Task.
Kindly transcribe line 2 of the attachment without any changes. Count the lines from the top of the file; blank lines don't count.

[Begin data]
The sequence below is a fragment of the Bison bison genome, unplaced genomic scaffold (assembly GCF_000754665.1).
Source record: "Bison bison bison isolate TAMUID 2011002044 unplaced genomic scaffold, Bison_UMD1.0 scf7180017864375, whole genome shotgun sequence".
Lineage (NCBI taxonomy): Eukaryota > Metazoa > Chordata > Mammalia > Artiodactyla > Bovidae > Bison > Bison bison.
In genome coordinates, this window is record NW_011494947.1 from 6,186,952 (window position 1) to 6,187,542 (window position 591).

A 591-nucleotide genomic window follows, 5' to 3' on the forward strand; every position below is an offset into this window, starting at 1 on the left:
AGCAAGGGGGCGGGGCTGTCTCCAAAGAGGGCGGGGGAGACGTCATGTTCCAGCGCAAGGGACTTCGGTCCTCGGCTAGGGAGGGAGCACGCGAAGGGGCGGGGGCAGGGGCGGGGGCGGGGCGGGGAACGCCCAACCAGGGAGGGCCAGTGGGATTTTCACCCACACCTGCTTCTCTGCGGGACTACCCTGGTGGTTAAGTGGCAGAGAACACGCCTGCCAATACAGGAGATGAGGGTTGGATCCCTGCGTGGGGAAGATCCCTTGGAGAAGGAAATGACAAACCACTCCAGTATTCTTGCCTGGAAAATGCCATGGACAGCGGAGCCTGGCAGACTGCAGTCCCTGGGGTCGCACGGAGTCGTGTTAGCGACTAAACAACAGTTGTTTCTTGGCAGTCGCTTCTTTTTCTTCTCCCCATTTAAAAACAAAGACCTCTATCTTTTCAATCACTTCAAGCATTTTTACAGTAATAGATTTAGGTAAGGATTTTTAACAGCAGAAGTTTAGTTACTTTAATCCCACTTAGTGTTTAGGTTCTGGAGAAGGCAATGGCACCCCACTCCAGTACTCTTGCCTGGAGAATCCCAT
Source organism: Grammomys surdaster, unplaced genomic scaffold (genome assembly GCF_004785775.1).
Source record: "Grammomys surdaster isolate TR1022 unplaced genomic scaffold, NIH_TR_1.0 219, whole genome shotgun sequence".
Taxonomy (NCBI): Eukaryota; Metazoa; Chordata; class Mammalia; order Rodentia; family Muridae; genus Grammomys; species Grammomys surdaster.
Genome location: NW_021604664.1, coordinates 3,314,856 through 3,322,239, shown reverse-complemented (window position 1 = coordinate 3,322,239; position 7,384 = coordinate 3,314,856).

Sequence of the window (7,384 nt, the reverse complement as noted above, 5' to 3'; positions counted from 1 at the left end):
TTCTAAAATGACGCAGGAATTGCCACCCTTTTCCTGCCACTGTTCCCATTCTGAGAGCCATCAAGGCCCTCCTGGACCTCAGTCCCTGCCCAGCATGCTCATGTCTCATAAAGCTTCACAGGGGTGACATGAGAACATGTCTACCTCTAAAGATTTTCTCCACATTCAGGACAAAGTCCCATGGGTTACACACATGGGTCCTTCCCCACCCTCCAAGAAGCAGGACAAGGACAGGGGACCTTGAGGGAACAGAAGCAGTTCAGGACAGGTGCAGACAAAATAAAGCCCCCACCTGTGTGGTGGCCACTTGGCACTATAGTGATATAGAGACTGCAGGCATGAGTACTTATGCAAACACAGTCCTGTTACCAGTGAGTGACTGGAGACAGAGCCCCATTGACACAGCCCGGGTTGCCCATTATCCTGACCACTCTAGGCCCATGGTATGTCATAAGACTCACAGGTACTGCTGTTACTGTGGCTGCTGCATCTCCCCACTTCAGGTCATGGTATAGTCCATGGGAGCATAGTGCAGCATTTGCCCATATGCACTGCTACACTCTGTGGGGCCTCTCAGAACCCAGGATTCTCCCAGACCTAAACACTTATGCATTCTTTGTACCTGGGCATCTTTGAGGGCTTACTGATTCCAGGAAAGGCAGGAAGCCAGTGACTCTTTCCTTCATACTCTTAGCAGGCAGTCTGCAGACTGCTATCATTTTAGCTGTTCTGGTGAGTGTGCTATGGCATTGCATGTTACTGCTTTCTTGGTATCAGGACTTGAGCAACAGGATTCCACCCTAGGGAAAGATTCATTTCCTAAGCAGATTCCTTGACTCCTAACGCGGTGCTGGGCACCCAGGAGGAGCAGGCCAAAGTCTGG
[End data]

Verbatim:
Source record: "Bison bison bison isolate TAMUID 2011002044 unplaced genomic scaffold, Bison_UMD1.0 scf7180017864375, whole genome shotgun sequence".